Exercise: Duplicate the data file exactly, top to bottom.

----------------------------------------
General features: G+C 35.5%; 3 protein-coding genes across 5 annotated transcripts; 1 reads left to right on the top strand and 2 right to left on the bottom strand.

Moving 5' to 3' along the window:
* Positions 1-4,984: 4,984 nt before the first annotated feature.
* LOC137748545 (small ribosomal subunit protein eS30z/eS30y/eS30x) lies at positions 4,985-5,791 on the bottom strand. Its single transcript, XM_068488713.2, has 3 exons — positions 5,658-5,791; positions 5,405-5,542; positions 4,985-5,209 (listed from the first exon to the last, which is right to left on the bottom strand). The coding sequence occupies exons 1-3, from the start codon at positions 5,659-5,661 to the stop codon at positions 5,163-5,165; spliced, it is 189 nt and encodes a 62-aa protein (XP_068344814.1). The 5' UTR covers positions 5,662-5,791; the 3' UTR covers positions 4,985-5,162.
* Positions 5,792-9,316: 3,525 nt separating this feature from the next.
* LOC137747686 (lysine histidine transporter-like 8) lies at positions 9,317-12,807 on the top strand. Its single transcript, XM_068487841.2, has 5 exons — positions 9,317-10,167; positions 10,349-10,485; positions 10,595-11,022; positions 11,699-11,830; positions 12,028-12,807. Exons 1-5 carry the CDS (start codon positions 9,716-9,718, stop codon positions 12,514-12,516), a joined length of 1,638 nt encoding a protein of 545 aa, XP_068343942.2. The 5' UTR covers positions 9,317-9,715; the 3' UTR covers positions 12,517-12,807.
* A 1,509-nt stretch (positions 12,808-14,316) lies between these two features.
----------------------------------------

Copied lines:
General features: G+C 35.5%; 3 protein-coding genes across 5 annotated transcripts; 1 reads left to right on the top strand and 2 right to left on the bottom strand.

Moving 5' to 3' along the window:
* Positions 1-4,984: 4,984 nt before the first annotated feature.
* LOC137748545 (small ribosomal subunit protein eS30z/eS30y/eS30x) lies at positions 4,985-5,791 on the bottom strand. Its single transcript, XM_068488713.2, has 3 exons — positions 5,658-5,791; positions 5,405-5,542; positions 4,985-5,209 (listed from the first exon to the last, which is right to left on the bottom strand). The coding sequence occupies exons 1-3, from the start codon at positions 5,659-5,661 to the stop codon at positions 5,163-5,165; spliced, it is 189 nt and encodes a 62-aa protein (XP_068344814.1). The 5' UTR covers positions 5,662-5,791; the 3' UTR covers positions 4,985-5,162.
* Positions 5,792-9,316: 3,525 nt separating this feature from the next.
* LOC137747686 (lysine histidine transporter-like 8) lies at positions 9,317-12,807 on the top strand. Its single transcript, XM_068487841.2, has 5 exons — positions 9,317-10,167; positions 10,349-10,485; positions 10,595-11,022; positions 11,699-11,830; positions 12,028-12,807. Exons 1-5 carry the CDS (start codon positions 9,716-9,718, stop codon positions 12,514-12,516), a joined length of 1,638 nt encoding a protein of 545 aa, XP_068343942.2. The 5' UTR covers positions 9,317-9,715; the 3' UTR covers positions 12,517-12,807.
* A 1,509-nt stretch (positions 12,808-14,316) lies between these two features.